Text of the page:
A clique of oil marketers faces the wrath of government after Cabinet Secretary Monica Juma signalled that Kenya has started to go after firms and individuals responsible for the ongoing fuel shortage.
In a tersely-worded presser on Thursday morning, coming just hours after the Rubis CEO was deported to France, CS Juma accused some oil marketers of economic sabotage. She also asked players unwilling to supply fuel to exit the Kenyan market altogether.
"The country has sufficient fuel stocks. We have determined that some players are hoarding fuel with hopes that a review in prices will provide them with a financial windfall," she said.
"This government will not tolerate any entity or person causing distress or creating an artificial problem. Any entity not ready, able or willing to work within the framework of the laws of Kenya is invited to vacate this market promptly," she added.
She said the government had held numerous meetings with oil marketers to address any concerns and offered firm assurances to honour any payment obligations in hopes that the situation would self-correct. However, she said, the crisis still continued.
"We have decided as government that this isn't acceptable. This is deliberate economic sabotage and a capital crime."
Petroleum PS Andrew Kamau, who was also at the presser, said the government will pay Sh14 billion owed to oil companies by 3pm today. He said the amount is the entirety of what it owes the oil companies.
Ms Juma also noted that some retailers were selling fuel at higher prices than they should, warning that they will be punished.
"It has also been noted that some retailers were offering fuel at higher prices in breach of Section 99 (1n) of the Petroleum Act 2019. Consequently, Epra has issued show cause letters to those companies/persons...if found in breach, I assure you we will take stern action."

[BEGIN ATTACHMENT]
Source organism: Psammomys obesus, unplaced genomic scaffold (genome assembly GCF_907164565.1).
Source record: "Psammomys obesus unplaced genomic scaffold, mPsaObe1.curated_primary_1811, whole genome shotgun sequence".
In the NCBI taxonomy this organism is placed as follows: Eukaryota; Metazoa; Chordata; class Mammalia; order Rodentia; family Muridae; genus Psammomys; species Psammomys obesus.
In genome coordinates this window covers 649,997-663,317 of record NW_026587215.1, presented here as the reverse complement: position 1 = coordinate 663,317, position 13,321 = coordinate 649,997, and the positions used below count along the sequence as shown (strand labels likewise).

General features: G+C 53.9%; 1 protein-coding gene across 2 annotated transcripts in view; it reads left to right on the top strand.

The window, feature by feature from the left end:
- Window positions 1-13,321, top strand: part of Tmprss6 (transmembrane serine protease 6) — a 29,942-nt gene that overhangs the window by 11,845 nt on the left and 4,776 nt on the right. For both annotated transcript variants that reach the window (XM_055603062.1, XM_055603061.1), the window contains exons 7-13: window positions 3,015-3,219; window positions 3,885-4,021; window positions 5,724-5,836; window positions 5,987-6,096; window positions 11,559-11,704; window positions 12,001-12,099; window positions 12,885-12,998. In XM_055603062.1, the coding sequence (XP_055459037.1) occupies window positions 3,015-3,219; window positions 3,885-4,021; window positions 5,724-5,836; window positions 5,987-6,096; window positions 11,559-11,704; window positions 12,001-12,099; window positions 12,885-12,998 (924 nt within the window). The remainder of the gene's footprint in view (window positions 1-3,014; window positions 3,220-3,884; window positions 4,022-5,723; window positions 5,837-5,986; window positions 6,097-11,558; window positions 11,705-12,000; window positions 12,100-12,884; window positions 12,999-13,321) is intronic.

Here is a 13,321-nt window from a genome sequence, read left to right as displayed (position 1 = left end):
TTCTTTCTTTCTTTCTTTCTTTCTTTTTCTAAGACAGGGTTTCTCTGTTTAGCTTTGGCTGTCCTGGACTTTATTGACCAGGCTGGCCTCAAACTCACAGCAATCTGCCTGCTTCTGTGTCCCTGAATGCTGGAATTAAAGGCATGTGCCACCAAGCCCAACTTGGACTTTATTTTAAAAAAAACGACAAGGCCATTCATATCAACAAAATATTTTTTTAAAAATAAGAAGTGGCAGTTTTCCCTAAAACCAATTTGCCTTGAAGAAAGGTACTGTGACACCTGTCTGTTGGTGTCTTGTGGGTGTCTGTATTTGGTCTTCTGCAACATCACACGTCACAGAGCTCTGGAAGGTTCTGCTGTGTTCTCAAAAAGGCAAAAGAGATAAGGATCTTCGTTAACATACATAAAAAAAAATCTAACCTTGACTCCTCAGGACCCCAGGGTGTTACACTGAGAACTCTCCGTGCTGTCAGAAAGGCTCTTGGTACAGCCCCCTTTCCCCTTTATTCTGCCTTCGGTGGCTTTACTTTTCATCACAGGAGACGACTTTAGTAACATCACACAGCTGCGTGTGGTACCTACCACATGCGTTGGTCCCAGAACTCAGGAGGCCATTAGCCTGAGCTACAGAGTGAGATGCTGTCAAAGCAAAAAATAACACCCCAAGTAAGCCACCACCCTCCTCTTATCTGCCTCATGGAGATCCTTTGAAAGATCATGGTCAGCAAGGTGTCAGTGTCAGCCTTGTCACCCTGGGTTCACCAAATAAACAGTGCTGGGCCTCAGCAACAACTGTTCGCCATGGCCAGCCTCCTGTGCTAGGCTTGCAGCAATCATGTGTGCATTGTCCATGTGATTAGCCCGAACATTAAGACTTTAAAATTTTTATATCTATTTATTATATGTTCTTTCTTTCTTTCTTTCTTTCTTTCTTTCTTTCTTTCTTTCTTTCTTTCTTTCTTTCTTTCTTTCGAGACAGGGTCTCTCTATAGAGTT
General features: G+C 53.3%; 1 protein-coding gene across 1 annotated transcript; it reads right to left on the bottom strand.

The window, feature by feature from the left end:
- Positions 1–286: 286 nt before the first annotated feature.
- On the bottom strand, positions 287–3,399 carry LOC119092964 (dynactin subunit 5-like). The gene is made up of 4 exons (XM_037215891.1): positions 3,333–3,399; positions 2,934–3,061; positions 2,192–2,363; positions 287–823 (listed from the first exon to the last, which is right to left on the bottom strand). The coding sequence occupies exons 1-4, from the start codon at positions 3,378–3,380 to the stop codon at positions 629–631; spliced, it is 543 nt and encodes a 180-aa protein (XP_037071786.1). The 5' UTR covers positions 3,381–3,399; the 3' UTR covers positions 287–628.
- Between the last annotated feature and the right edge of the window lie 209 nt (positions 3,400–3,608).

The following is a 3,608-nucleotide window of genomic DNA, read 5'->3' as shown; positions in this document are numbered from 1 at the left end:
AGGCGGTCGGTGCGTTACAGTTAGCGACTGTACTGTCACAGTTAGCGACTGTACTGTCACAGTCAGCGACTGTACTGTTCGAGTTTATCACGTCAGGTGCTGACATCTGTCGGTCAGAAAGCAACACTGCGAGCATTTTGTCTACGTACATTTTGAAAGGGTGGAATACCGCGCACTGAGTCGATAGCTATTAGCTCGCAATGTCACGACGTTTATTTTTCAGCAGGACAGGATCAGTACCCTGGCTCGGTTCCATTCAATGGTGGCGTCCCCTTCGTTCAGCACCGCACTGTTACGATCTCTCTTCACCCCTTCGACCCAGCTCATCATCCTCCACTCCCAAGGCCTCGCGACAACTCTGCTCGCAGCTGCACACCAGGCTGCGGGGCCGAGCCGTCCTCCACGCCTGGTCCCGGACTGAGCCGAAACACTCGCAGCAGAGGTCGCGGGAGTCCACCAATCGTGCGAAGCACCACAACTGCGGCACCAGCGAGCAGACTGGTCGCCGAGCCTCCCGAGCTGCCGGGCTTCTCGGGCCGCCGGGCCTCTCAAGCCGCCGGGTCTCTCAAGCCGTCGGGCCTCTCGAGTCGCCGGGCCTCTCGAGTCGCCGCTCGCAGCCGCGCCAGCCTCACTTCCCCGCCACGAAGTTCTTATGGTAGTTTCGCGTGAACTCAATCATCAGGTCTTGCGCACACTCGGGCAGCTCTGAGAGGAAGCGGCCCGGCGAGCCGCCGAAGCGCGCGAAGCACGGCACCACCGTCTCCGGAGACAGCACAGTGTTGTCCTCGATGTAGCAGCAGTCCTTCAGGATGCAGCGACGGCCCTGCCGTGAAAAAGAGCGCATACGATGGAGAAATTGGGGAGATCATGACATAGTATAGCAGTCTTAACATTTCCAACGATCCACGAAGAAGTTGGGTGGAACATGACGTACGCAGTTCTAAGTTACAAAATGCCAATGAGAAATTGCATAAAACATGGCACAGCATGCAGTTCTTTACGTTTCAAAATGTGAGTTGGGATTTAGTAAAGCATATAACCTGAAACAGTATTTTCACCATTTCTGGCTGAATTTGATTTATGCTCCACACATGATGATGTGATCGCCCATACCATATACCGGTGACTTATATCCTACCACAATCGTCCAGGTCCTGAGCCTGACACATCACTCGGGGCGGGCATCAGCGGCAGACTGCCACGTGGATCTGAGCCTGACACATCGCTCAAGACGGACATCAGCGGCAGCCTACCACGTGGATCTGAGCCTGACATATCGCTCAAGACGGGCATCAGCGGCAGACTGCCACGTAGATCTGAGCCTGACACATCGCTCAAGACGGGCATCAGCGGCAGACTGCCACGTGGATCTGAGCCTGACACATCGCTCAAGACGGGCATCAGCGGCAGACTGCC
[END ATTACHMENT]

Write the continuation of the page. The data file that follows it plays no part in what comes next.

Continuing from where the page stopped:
The Ministry of Petroleum says it has also filed complaints with other agencies including the Competition Authority of Kenya, which is mandated with checking against anti-competitive practices.
"All retailing outlets called upon to work on a 24 hour basis to address the queues in service stations," CS Juma said.
The government Wednesday signed deportation papers for Rubis Energie Kenya Managing Director Jean-Christian Bergeron as it fought back against oil marketers it accused of abetting a petroleum crisis through hoarding and higher exports despite shortages in their domestic retail outlets.
High-ranking government sources told the Nation that the MD is accused of economic sabotage, a serious charge that attracts a prison term of up to 10 years as well as a Sh1 million fine.
Sources explained the government cracked down on Rubis which it blames for fuelling the crisis given it has a huge share of the local market. The firm is accused of blackmailing the government by demanding higher compensation yet a large consignment of its fuel had reportedly been imported before global prices shot up.
Additional report by Brian Ambani